Media end-users–readers–are moving to new media much faster than advertisers. The fear of change on the part of ad buyers (enabled by the inertia of most print publishers) has the media world in a state of severe distortion: advertisers are overpaying for dwindling print audiences and underpaying for burgeoning online audiences. And that is radically intensified by the economic crisis.
Business as usual leaves ad buyers spending the bulk of their money in all the wrong places–where their readers used to be. That will change. Eventually. Once advertisers cross the technology chasm, marketing dollars will shift. Online will see two- to fivefold increases. Print will experience an even greater lurch, requiring new models to survive.
Egg Harbor, Wisc.
Re Alexander Provan’s “An Alienation Artist” [March 2]: sadly, to most people Franz Kafka is either Gregor Samsa or Joseph K, not Mr. Everyman who in his sensitive, bewildered fashion is actually Ulysses struggling through modern times, trying to make some headway and sense of it all. The wonderful “An Imperial Message” tells us the whole tale: when it comes to understanding, we never even get beyond the courtyard. Kafka has given us back our world in story after story. From short, short pieces like “A Common Confusion” and “Up in the Gallery” to never-ending masterpieces like The Trial, Amerika and The Castle, this artist is the Homer of our crowded today. Anyone who has missed this genius should be prepared to laugh out loud at the rich humor, nod at the sagacity and marvel at the writing. Try “The Bucket Rider,” “The Fratricide” and “An Old Manuscript.”
JOHN F. WILSON
Lincoln City, Ore.
John Nichols, in “Senate Selection Scam” [Feb. 16], says that governors should have no right to fill US Senate vacancies. He’s right, but Russ Feingold’s plan for a constitutional amendment is not the best way to solve this problem. In 1986 Oregon voters approved a ballot measure proposed by the legislature that mandated Senate vacancies be filled by special election, not gubernatorial appointment. In 1996, when Bob Packwood resigned from the Senate, a special primary and general election were held, and Ron Wyden was elected to take his place. Wisconsin, Alaska and Massachusetts have similar laws.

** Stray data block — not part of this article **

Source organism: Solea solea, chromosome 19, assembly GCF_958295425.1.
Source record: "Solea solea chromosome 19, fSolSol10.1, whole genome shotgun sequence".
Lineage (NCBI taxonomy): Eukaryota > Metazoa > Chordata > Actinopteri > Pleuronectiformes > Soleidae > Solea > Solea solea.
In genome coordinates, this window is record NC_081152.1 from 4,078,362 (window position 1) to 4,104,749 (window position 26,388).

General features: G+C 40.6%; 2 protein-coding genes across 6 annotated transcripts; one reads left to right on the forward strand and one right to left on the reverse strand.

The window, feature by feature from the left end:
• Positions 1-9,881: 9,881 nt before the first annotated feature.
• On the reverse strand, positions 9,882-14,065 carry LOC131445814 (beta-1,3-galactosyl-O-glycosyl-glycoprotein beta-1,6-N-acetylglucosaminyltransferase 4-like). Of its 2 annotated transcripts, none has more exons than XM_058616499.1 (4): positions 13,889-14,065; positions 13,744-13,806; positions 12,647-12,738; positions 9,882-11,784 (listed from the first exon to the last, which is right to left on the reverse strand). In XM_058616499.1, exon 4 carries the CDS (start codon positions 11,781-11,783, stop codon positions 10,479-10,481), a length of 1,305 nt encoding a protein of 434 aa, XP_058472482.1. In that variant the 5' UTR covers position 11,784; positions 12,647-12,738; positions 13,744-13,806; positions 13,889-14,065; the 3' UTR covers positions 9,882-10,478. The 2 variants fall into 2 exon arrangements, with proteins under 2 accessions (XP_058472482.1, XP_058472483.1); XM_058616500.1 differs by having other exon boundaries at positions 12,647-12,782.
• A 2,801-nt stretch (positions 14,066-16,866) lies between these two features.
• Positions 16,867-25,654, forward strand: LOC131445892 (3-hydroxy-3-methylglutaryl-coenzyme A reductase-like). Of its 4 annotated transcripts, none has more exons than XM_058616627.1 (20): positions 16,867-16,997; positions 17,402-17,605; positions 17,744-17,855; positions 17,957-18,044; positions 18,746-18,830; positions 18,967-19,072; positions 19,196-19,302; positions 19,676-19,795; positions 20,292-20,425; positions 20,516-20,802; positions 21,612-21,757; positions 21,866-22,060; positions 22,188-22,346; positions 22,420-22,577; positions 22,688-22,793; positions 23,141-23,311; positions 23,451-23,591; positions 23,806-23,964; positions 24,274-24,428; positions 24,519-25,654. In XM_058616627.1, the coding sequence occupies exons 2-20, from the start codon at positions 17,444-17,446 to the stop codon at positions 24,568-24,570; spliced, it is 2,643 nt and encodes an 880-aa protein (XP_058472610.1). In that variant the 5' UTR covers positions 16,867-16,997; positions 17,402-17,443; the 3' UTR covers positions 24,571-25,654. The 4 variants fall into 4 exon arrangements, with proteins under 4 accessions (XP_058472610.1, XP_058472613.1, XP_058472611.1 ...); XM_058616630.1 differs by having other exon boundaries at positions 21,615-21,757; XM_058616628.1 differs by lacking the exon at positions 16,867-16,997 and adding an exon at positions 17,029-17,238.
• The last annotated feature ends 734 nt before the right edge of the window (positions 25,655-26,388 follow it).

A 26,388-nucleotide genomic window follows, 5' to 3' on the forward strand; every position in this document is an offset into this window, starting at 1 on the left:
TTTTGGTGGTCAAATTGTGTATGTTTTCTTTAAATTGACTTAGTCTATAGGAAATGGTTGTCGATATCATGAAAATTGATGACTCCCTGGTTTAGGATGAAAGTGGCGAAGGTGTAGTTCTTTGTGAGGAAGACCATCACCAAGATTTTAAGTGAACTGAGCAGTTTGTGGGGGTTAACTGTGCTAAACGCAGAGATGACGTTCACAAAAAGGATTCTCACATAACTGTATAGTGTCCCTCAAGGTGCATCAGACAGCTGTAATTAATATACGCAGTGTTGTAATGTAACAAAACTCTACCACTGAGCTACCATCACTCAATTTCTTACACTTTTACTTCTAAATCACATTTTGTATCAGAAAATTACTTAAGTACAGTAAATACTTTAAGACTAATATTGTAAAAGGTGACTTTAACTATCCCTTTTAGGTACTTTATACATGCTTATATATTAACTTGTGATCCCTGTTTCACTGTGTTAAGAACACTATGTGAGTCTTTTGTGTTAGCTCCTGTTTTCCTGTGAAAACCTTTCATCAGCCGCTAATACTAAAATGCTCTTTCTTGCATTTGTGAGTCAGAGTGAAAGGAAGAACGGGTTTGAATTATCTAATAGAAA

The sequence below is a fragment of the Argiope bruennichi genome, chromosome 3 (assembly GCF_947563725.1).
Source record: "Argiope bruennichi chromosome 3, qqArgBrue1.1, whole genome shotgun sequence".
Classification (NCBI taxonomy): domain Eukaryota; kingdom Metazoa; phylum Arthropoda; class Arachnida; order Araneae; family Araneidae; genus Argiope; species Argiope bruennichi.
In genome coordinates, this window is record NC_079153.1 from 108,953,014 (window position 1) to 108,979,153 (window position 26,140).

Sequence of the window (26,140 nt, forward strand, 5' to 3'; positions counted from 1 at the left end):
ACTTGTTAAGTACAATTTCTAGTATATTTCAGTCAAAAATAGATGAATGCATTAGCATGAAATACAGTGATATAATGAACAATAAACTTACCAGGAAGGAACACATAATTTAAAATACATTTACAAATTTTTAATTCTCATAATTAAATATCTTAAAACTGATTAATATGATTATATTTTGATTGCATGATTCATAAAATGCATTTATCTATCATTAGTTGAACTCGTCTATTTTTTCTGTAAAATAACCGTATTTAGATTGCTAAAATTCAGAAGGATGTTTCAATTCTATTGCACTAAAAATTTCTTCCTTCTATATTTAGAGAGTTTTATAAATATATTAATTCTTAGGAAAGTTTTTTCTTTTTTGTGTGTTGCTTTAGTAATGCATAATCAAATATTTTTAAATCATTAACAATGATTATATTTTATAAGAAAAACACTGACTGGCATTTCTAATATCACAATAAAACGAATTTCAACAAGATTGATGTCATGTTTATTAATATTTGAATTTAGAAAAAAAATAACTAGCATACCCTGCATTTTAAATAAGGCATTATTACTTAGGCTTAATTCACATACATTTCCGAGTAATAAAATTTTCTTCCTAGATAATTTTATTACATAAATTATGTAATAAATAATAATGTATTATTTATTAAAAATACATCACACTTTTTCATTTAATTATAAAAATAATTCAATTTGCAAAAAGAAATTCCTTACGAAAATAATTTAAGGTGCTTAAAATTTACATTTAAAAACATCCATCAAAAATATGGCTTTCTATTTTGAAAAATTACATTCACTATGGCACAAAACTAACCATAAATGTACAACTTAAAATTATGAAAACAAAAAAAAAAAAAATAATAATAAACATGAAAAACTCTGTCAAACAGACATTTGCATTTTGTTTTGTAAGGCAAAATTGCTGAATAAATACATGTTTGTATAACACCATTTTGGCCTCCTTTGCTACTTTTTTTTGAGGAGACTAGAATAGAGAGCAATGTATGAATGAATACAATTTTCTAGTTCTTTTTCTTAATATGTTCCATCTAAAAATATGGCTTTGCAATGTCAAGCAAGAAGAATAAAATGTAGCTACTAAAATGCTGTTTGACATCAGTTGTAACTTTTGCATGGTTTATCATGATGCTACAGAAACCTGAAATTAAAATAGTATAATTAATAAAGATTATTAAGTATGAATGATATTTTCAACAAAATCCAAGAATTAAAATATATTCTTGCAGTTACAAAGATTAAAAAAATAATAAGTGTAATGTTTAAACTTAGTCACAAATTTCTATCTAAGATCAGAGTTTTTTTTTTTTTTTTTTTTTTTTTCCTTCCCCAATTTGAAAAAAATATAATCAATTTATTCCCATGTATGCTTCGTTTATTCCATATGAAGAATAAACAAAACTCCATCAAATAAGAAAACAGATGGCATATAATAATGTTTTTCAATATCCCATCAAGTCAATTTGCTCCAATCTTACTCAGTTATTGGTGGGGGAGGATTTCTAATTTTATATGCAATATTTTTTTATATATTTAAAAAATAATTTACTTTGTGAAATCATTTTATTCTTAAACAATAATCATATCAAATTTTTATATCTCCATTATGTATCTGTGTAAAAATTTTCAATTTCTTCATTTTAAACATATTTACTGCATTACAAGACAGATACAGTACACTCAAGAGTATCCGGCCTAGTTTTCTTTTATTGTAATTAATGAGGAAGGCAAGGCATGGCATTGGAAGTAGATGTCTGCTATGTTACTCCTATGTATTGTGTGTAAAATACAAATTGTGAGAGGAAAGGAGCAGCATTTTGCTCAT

There is nothing wrong with using a constitutional amendment to right a wrong (giving 18-year-olds subject to the draft in 1972 the right to vote was a good amendment). But the bar must be set high. Senator Feingold’s proposal does not meet the test. It is usually better to use the state legislative process to change policy. It is time-consuming and difficult to change things state by state, but it is worth the time. Using states as laboratories for democracy has been around for a long time, and it should stay that way.
Clarifications & Pesky Decimals–II
In Mark Hertsgaard’s March 16 “A Global Green Deal,” the March 2 civil disobedience in Washington was spearheaded by Greenpeace, Rainforest Action Network, Ruckus Society and the Chesapeake Climate Action Network. In addition, Texas has potentially 45,000 megawatts of wind power, not forty-five megawatts.
In “Noted” (Feb. 23) Peter Akinola is not “an Episcopalian Archbishop”; he is Archbishop of the Anglican Church of Nigeria.